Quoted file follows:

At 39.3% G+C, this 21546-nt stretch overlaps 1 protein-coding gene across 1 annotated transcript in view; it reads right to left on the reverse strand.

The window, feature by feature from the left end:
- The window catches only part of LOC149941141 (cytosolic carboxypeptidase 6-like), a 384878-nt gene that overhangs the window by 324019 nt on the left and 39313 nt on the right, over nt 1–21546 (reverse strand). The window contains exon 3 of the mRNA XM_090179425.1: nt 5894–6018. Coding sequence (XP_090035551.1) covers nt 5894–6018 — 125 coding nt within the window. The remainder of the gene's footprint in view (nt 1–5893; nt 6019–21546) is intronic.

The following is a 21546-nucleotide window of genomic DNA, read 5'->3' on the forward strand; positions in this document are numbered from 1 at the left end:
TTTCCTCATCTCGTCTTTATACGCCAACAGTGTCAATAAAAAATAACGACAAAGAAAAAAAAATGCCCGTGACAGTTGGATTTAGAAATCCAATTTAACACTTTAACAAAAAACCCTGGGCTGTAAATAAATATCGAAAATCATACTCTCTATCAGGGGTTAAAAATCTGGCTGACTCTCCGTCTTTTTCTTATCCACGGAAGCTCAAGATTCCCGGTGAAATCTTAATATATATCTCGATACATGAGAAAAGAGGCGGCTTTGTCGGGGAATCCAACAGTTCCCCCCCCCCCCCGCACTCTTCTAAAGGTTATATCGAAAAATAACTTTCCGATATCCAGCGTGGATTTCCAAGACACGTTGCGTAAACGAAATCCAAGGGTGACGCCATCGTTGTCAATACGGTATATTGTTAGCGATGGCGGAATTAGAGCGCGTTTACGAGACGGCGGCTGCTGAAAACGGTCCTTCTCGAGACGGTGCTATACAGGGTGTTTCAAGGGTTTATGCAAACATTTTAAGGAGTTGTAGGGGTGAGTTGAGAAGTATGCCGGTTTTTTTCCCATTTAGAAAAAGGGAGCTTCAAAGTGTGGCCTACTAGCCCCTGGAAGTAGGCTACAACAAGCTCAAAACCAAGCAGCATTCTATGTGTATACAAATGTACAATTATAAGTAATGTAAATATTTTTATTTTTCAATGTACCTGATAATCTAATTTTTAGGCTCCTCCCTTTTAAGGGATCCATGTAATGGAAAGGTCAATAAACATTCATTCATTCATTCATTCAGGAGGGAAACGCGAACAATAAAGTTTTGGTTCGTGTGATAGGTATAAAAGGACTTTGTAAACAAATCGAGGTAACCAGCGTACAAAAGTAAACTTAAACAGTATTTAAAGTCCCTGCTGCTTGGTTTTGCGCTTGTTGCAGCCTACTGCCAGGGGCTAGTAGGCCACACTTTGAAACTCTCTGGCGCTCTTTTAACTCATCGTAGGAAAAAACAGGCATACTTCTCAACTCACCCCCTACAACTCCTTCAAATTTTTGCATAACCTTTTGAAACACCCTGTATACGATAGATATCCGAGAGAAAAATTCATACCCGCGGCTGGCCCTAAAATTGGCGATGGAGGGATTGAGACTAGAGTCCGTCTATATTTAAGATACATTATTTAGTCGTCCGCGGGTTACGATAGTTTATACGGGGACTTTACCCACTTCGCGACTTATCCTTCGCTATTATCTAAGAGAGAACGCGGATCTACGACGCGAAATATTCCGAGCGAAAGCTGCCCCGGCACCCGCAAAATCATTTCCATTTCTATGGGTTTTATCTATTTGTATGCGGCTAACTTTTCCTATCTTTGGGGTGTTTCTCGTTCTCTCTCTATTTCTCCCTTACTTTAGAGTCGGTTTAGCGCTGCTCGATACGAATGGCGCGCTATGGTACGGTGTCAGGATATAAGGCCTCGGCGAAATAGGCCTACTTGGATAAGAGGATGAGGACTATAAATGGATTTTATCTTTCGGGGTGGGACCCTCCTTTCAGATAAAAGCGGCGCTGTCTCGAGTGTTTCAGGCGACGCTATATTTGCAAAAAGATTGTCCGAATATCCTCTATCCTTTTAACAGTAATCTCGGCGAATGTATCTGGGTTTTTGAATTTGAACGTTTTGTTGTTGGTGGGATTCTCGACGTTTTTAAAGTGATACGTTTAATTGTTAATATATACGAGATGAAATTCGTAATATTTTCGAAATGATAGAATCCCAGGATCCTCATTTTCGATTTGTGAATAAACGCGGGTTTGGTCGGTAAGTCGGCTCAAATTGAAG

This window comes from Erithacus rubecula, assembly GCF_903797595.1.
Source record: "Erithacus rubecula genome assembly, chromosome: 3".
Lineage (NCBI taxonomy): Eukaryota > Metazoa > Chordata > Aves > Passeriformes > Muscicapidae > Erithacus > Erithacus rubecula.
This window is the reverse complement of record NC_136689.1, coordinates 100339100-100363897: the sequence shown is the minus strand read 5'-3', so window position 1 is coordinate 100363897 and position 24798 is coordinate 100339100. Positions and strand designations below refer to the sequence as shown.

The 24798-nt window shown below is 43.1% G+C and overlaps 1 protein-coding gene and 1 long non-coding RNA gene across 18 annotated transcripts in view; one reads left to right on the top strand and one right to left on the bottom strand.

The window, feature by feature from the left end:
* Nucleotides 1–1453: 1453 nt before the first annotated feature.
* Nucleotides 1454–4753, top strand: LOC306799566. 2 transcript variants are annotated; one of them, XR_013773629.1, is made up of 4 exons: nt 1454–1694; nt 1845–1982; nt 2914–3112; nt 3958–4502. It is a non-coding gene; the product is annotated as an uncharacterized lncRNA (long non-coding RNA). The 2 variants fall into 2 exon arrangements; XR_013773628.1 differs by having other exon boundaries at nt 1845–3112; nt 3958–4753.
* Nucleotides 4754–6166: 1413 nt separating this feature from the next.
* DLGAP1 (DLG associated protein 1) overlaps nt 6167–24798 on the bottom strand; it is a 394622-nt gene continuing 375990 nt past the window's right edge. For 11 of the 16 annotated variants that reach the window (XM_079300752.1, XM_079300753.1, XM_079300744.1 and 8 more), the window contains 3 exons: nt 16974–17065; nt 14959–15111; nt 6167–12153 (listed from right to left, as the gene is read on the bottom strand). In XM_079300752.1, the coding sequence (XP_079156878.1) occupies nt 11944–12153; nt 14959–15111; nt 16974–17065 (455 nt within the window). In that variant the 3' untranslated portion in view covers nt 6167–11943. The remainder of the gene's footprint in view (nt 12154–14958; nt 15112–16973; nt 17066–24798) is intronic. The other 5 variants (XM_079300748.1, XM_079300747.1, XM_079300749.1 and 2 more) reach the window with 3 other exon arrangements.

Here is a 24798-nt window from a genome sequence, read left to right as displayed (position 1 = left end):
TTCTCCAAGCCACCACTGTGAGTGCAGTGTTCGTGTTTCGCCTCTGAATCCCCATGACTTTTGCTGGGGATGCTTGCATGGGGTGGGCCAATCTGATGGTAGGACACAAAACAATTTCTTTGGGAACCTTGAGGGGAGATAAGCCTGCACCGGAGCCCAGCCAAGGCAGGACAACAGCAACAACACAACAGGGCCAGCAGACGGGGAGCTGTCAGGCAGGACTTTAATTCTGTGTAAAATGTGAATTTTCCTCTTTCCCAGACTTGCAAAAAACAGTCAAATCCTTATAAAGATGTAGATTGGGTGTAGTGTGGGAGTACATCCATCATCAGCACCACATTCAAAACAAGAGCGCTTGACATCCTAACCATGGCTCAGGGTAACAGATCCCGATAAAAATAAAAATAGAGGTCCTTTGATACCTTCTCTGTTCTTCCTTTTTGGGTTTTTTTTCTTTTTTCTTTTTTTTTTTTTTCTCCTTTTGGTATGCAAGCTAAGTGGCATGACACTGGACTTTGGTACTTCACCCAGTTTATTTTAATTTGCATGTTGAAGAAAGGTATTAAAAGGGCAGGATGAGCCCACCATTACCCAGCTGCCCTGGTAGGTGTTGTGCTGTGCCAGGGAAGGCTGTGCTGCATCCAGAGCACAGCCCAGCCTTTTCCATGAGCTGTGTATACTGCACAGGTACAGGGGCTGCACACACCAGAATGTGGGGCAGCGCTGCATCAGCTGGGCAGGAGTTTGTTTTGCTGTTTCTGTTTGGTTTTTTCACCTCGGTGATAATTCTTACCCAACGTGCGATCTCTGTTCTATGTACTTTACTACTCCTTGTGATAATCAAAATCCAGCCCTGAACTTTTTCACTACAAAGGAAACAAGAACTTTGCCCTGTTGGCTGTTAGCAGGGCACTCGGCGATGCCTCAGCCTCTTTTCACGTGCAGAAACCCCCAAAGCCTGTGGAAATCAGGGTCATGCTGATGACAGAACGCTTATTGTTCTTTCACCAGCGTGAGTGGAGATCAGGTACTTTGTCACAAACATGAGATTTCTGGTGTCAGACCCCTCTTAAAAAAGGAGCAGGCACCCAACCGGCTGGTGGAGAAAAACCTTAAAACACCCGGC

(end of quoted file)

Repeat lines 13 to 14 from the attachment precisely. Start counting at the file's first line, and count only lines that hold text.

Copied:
* Nucleotides 1454–4753, top strand: LOC306799566. 2 transcript variants are annotated; one of them, XR_013773629.1, is made up of 4 exons: nt 1454–1694; nt 1845–1982; nt 2914–3112; nt 3958–4502. It is a non-coding gene; the product is annotated as an uncharacterized lncRNA (long non-coding RNA). The 2 variants fall into 2 exon arrangements; XR_013773628.1 differs by having other exon boundaries at nt 1845–3112; nt 3958–4753.
* Nucleotides 4754–6166: 1413 nt separating this feature from the next.